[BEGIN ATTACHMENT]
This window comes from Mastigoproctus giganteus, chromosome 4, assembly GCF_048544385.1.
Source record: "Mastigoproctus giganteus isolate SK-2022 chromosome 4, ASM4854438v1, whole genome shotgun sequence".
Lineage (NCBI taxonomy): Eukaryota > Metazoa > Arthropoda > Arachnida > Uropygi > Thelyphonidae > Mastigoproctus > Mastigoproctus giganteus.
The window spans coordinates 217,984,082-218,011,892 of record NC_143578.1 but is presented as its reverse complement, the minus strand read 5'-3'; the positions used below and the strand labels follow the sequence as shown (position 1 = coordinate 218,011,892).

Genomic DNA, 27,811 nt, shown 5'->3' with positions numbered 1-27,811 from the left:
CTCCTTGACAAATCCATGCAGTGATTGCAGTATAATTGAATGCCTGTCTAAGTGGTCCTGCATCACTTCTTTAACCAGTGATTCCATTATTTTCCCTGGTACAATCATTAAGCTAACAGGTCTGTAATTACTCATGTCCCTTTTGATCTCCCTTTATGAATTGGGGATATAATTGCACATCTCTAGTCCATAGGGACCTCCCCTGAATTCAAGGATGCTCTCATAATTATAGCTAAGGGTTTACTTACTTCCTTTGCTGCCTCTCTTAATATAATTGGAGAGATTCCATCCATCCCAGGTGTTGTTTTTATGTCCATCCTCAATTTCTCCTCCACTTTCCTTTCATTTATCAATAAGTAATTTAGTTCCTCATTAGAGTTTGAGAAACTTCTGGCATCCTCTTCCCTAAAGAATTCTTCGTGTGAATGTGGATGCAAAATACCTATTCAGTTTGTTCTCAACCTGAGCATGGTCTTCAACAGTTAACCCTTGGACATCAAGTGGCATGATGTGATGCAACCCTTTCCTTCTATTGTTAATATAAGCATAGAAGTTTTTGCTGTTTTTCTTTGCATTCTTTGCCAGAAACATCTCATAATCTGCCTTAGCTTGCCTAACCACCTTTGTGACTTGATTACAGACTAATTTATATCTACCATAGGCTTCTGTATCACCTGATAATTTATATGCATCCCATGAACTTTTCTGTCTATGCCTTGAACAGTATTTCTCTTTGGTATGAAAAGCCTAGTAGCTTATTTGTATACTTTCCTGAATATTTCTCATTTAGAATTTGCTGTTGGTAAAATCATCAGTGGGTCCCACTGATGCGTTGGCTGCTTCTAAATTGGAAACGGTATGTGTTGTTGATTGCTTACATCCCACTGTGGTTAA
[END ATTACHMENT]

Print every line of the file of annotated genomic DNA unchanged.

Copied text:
This window comes from Mastigoproctus giganteus, chromosome 4, assembly GCF_048544385.1.
Source record: "Mastigoproctus giganteus isolate SK-2022 chromosome 4, ASM4854438v1, whole genome shotgun sequence".
Lineage (NCBI taxonomy): Eukaryota > Metazoa > Arthropoda > Arachnida > Uropygi > Thelyphonidae > Mastigoproctus > Mastigoproctus giganteus.
The window spans coordinates 217,984,082-218,011,892 of record NC_143578.1 but is presented as its reverse complement, the minus strand read 5'-3'; the positions used below and the strand labels follow the sequence as shown (position 1 = coordinate 218,011,892).

Genomic DNA, 27,811 nt, shown 5'->3' with positions numbered 1-27,811 from the left:
CTCCTTGACAAATCCATGCAGTGATTGCAGTATAATTGAATGCCTGTCTAAGTGGTCCTGCATCACTTCTTTAACCAGTGATTCCATTATTTTCCCTGGTACAATCATTAAGCTAACAGGTCTGTAATTACTCATGTCCCTTTTGATCTCCCTTTATGAATTGGGGATATAATTGCACATCTCTAGTCCATAGGGACCTCCCCTGAATTCAAGGATGCTCTCATAATTATAGCTAAGGGTTTACTTACTTCCTTTGCTGCCTCTCTTAATATAATTGGAGAGATTCCATCCATCCCAGGTGTTGTTTTTATGTCCATCCTCAATTTCTCCTCCACTTTCCTTTCATTTATCAATAAGTAATTTAGTTCCTCATTAGAGTTTGAGAAACTTCTGGCATCCTCTTCCCTAAAGAATTCTTCGTGTGAATGTGGATGCAAAATACCTATTCAGTTTGTTCTCAACCTGAGCATGGTCTTCAACAGTTAACCCTTGGACATCAAGTGGCATGATGTGATGCAACCCTTTCCTTCTATTGTTAATATAAGCATAGAAGTTTTTGCTGTTTTTCTTTGCATTCTTTGCCAGAAACATCTCATAATCTGCCTTAGCTTGCCTAACCACCTTTGTGACTTGATTACAGACTAATTTATATCTACCATAGGCTTCTGTATCACCTGATAATTTATATGCATCCCATGAACTTTTCTGTCTATGCCTTGAACAGTATTTCTCTTTGGTATGAAAAGCCTAGTAGCTTATTTGTATACTTTCCTGAATATTTCTCATTTAGAATTTGCTGTTGGTAAAATCATCAGTGGGTCCCACTGATGCGTTGGCTGCTTCTAAATTGGAAACGGTATGTGTTGTTGATTGCTTACATCCCACTGTGGTTAA